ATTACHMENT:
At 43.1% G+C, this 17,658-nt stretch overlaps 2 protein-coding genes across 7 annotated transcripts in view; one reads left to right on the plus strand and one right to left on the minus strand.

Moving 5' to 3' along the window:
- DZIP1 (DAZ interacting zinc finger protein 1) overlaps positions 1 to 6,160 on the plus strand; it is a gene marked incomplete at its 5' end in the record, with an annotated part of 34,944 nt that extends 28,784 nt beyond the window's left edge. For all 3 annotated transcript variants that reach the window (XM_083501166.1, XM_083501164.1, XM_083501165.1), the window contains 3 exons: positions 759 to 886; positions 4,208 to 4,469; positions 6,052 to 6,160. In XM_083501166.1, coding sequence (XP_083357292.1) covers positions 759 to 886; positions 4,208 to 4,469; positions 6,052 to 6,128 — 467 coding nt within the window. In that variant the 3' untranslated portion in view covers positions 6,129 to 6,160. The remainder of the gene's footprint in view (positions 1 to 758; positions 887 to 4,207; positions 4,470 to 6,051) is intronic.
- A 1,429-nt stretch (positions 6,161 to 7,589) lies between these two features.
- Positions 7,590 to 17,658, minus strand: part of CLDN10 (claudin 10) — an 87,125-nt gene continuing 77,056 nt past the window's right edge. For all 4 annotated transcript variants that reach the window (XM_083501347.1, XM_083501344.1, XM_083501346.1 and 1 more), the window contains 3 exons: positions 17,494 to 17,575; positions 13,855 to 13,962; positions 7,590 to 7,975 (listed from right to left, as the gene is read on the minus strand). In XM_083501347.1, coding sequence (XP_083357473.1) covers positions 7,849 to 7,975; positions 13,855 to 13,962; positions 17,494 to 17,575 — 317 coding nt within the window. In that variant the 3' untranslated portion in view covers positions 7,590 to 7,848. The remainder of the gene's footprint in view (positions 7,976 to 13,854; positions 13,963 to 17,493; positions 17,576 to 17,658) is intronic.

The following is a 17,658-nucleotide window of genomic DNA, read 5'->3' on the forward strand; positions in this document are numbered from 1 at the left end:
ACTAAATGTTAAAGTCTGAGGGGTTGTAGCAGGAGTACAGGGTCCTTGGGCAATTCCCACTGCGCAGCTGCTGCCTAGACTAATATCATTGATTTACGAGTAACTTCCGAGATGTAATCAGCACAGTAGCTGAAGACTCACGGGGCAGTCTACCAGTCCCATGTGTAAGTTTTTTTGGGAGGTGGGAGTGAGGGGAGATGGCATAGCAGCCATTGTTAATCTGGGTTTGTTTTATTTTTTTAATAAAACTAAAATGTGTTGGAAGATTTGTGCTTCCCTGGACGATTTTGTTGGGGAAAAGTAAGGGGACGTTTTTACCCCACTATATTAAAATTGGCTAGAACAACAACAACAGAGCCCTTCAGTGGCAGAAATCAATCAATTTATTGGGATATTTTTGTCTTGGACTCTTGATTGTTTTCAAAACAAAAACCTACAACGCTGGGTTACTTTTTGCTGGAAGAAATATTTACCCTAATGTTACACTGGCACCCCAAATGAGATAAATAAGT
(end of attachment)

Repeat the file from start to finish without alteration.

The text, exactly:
At 43.1% G+C, this 17,658-nt stretch overlaps 2 protein-coding genes across 7 annotated transcripts in view; one reads left to right on the plus strand and one right to left on the minus strand.

Moving 5' to 3' along the window:
- DZIP1 (DAZ interacting zinc finger protein 1) overlaps positions 1 to 6,160 on the plus strand; it is a gene marked incomplete at its 5' end in the record, with an annotated part of 34,944 nt that extends 28,784 nt beyond the window's left edge. For all 3 annotated transcript variants that reach the window (XM_083501166.1, XM_083501164.1, XM_083501165.1), the window contains 3 exons: positions 759 to 886; positions 4,208 to 4,469; positions 6,052 to 6,160. In XM_083501166.1, coding sequence (XP_083357292.1) covers positions 759 to 886; positions 4,208 to 4,469; positions 6,052 to 6,128 — 467 coding nt within the window. In that variant the 3' untranslated portion in view covers positions 6,129 to 6,160. The remainder of the gene's footprint in view (positions 1 to 758; positions 887 to 4,207; positions 4,470 to 6,051) is intronic.
- A 1,429-nt stretch (positions 6,161 to 7,589) lies between these two features.
- Positions 7,590 to 17,658, minus strand: part of CLDN10 (claudin 10) — an 87,125-nt gene continuing 77,056 nt past the window's right edge. For all 4 annotated transcript variants that reach the window (XM_083501347.1, XM_083501344.1, XM_083501346.1 and 1 more), the window contains 3 exons: positions 17,494 to 17,575; positions 13,855 to 13,962; positions 7,590 to 7,975 (listed from right to left, as the gene is read on the minus strand). In XM_083501347.1, coding sequence (XP_083357473.1) covers positions 7,849 to 7,975; positions 13,855 to 13,962; positions 17,494 to 17,575 — 317 coding nt within the window. In that variant the 3' untranslated portion in view covers positions 7,590 to 7,848. The remainder of the gene's footprint in view (positions 7,976 to 13,854; positions 13,963 to 17,493; positions 17,576 to 17,658) is intronic.

The following is a 17,658-nucleotide window of genomic DNA, read 5'->3' on the forward strand; positions in this document are numbered from 1 at the left end:
ACTAAATGTTAAAGTCTGAGGGGTTGTAGCAGGAGTACAGGGTCCTTGGGCAATTCCCACTGCGCAGCTGCTGCCTAGACTAATATCATTGATTTACGAGTAACTTCCGAGATGTAATCAGCACAGTAGCTGAAGACTCACGGGGCAGTCTACCAGTCCCATGTGTAAGTTTTTTTGGGAGGTGGGAGTGAGGGGAGATGGCATAGCAGCCATTGTTAATCTGGGTTTGTTTTATTTTTTTAATAAAACTAAAATGTGTTGGAAGATTTGTGCTTCCCTGGACGATTTTGTTGGGGAAAAGTAAGGGGACGTTTTTACCCCACTATATTAAAATTGGCTAGAACAACAACAACAGAGCCCTTCAGTGGCAGAAATCAATCAATTTATTGGGATATTTTTGTCTTGGACTCTTGATTGTTTTCAAAACAAAAACCTACAACGCTGGGTTACTTTTTGCTGGAAGAAATATTTACCCTAATGTTACACTGGCACCCCAAATGAGATAAATAAGT